WASHINGTON — At the beginning of the war in Ukraine, the Biden administration was cautious about providing weapons to Kyiv, lest it appear that the United States was driving the Ukrainian effort. U.S. officials would not even say the word “Stingers” publicly.
Even in late March, the administration was reluctant to confirm that the shoulder-fired Stinger missiles it was supplying were helping Ukrainian troops shoot down Russian helicopters, for fear of crossing President Vladimir V. Putin of Russia’s red lines.
Things have changed. With Wednesday’s announcement that the United States would send a Patriot battery to Ukraine, the range of weapons that President Biden has signed off on now includes one of America’s most advanced air defense systems, capable of shooting down Russian ballistic missiles.
Closing in on $22 billion this year, the U.S. military packages to Ukraine have so far not included fighter jets. But the Biden administration has decided to send advanced Joint Direct Attack Munitions kits, which can be fitted onto Ukraine’s own fighter jets to allow for more precision-guided strikes.
Then there are the HIMARS.
In September, as Ukrainian troops were beating back Russia and reclaiming territory in the east, the Pentagon acknowledged that they were using U.S.-made M142 HIMARS advanced rocket launchers to do so.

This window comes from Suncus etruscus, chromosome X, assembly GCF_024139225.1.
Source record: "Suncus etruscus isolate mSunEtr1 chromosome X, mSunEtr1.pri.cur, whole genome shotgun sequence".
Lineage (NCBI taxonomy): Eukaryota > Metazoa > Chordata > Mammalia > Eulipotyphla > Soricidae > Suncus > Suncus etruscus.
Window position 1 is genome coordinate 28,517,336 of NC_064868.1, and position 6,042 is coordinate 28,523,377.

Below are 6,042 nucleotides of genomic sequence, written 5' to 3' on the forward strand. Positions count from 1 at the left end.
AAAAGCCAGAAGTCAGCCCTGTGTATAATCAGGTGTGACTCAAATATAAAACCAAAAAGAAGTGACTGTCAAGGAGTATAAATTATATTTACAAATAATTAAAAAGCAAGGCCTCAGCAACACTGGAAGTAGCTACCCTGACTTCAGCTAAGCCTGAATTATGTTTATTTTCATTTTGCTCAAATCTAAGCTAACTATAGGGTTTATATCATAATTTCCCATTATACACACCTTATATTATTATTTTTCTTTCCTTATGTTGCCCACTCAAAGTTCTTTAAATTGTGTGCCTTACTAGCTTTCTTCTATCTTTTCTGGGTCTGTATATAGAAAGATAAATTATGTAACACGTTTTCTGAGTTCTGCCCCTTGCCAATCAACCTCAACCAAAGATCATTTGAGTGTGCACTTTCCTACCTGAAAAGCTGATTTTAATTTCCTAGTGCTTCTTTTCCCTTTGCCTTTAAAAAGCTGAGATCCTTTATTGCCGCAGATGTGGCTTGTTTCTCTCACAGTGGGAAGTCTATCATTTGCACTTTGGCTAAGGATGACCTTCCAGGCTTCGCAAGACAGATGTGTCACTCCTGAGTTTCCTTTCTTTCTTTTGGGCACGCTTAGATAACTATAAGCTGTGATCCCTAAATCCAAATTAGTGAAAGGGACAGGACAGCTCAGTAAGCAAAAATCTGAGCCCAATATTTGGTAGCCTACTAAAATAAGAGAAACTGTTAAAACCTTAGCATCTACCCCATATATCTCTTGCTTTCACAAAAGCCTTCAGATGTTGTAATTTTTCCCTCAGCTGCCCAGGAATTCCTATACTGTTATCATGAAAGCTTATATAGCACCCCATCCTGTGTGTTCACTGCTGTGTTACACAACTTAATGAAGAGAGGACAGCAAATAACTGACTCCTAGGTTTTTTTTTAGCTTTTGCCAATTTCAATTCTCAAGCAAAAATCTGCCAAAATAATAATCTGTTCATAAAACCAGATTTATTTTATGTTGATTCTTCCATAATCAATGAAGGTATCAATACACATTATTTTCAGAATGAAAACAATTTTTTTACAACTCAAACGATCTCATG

The HIMARS, short for High Mobility Artillery Rocket System, is essentially a truck that can fire guided rockets. In early June, the United States added HIMARS to the exponentially growing list of weapons it was sending Ukraine, which by then also included howitzers and 155 millimeter shells.
The weapons have been so effective that President Volodymyr Zelensky of Ukraine gave President Biden, during a fireside chat at the White House on Wednesday, a medal that he said was from the Ukrainian captain of a unit operating a HIMARS battery in the frontline city of Bakhmut.
“He asked me to pass his award to President Biden,” Mr. Zelensky said. “You will understand. He is captain of HIMARS battery.” At that, Mr. Biden punched his fist into the air.
Ukrainian troops have figured out how to make the most of the American-supplied weapons, using them in unexpected ways, officials say. A senior Pentagon official said that Ukrainian forces had put American-supplied HARM anti-radiation missiles onto Soviet-era MIG-29 fighter jets — something that no air force had ever done.
The HARM missiles, which Pentagon officials acknowledged sending to Ukraine only after photos of them in the field showed up online, are designed to seek and destroy Russian air defense radar. They are not usually compatible with the MIG-29 or Ukraine’s other fighter jets.
At the beginning of the war, the United States and NATO pushed thousands of antitank weapons, including Javelin missiles, over the borders of Poland and Romania into Ukraine. They were unloaded them from giant military cargo planes to make the trip by land to Kyiv and other major cities. Since then, that flow has increased and now includes Cougar Mine Resistant Ambush Protected Vehicles, armored utility trucks, precision aerial munitions and grenade launchers and small arms.
U.S. military aid to Ukraine is not limited to weapons. The United States has also trained Ukrainian troops, mostly in Germany, on how to use some of the systems being provided. And since the start of the war, the American intelligence community has provided Ukraine with real-time battlefield intelligence.